Marking the first such report, the nearly complete nuclear genome sequence of an extinct animal — the woolly mammoth — is published in Nature this week.
After thousands of years of extinction, Stephan Schuster of Pennsylvania State University and colleagues in the USA and Russia have now used ancient DNA extracted from hair samples to reconstruct the nuclear genome sequence of the woolly mammoth, Mammuthus primigenius.
The samples used to piece together some 80% of this genomic jigsaw puzzle came from several woolly mammoth specimens that were preserved in permafrost, which is ideal for preserving uncontaminated DNA in hair. Bones are often used in ancient-DNA studies, but are prone to contamination by modern microbial DNA.
Comparison of the woolly mammoth genome with that of its modern cousin, the African elephant, show that both genomes are likely to be at least 40% larger than those of the fully sequenced placental mammals. Schuster and colleagues also estimate that the mammoth’s genome is 1.4 times bigger than the human genome.
In a related News and Views article, Michael Hofreiter of the Max Planck Institute for Evolutionary Anthropology, Germany, notes that although the draft genome is too fragmented and error-prone to allow standard genetic prediction, Schuster and colleagues have identified several protein-coding positions unique to the mammoth compared with 50 other vertebrate species. The functional consequences or adaptive value of these differences, however, await investigation.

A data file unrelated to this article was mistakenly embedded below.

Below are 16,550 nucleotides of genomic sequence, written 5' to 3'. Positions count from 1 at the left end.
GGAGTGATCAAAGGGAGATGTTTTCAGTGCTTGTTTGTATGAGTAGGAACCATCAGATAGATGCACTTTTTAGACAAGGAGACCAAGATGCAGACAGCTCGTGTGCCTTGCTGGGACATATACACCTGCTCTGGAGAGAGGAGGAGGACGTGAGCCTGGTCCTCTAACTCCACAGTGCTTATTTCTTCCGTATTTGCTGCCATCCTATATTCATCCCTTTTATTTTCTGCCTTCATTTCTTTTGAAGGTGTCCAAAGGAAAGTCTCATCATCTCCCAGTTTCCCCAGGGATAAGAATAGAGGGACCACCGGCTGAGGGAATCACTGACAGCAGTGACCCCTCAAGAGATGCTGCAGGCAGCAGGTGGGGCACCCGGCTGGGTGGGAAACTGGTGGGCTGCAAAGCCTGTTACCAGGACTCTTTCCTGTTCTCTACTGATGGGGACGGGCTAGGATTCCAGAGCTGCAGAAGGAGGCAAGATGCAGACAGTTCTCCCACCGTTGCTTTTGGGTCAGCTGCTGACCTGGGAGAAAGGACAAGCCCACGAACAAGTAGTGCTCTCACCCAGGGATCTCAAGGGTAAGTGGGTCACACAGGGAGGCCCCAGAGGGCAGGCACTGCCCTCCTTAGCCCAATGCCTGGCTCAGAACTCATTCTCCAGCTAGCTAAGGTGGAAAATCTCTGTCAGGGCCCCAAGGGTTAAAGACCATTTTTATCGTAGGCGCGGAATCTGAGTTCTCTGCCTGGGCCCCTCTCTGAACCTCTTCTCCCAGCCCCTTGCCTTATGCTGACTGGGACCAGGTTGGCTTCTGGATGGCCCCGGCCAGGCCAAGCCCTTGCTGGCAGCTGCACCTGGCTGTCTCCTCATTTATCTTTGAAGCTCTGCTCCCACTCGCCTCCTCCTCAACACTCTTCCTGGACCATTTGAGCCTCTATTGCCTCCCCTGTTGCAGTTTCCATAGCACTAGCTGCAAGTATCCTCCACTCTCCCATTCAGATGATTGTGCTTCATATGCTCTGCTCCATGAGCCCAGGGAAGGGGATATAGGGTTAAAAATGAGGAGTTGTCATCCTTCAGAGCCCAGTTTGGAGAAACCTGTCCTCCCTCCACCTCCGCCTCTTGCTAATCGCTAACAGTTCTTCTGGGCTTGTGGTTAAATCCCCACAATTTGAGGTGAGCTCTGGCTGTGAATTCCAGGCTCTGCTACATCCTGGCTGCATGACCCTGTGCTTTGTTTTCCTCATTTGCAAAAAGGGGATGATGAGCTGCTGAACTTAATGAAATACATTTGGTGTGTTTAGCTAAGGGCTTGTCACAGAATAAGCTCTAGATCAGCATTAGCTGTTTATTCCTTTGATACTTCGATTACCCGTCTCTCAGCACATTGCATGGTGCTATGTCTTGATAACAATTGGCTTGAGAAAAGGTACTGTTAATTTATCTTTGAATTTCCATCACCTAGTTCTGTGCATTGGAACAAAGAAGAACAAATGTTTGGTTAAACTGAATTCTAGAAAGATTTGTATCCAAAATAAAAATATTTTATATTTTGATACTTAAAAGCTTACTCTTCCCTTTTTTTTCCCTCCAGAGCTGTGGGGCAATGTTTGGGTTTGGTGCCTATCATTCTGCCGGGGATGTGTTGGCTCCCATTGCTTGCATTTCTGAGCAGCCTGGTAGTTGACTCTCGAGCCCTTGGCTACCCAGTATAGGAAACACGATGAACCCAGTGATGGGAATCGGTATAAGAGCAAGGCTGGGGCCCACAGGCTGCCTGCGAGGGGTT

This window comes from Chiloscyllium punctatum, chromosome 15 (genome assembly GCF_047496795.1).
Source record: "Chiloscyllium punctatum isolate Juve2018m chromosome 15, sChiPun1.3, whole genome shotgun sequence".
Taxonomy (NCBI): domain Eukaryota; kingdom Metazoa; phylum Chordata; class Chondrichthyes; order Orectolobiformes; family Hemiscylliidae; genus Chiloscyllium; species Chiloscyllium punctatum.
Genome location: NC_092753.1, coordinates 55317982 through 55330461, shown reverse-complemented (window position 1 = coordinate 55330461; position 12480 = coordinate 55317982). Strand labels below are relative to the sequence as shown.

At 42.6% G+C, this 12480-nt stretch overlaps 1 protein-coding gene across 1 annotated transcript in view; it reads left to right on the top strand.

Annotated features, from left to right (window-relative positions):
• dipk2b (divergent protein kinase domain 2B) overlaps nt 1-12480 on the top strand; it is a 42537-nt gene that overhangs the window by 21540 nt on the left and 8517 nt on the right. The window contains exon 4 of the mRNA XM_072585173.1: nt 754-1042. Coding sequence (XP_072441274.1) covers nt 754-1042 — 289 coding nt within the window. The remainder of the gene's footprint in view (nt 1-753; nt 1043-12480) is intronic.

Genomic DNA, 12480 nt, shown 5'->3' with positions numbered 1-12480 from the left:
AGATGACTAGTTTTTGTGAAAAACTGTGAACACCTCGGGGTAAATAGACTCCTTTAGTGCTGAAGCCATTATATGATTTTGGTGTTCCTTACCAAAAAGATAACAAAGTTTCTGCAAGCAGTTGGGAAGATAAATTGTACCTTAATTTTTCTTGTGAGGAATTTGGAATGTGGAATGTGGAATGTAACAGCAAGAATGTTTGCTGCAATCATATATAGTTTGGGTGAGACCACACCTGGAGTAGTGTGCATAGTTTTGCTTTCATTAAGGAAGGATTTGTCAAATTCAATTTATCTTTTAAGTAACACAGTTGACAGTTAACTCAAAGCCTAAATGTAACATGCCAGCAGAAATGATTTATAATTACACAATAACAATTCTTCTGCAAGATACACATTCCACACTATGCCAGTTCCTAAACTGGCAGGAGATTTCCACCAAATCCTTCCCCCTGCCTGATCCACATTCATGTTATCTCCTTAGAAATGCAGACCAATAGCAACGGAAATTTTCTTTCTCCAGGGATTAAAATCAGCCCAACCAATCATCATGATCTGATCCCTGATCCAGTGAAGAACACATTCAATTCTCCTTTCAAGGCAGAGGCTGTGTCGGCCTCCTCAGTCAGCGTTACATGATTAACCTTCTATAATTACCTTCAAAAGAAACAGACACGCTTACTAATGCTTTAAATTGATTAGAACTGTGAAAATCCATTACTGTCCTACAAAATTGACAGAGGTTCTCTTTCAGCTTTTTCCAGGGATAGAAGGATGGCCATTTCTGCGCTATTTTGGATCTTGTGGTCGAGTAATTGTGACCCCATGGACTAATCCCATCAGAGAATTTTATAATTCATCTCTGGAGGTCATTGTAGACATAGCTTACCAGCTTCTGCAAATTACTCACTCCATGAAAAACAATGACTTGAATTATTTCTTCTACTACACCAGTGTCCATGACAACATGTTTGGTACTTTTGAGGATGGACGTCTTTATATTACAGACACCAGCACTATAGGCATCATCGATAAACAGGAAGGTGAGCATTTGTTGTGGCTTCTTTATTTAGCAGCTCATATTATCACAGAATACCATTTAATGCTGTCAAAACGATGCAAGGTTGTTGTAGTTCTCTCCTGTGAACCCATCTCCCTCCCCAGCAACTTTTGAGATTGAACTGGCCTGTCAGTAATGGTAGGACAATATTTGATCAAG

Hofreiter also points out that in addition to demonstrating that it is possible to sequence the complete genome of extinct species and compare them with living animals, the woolly mammoth provides a rich resource for further research.
Indeed, as Schuster and colleagues note, this study shows that nuclear genome sequencing of extinct species can reveal population differences not evident from the fossil record, and it could even allow researchers to discover genetic factors that affect extinction.
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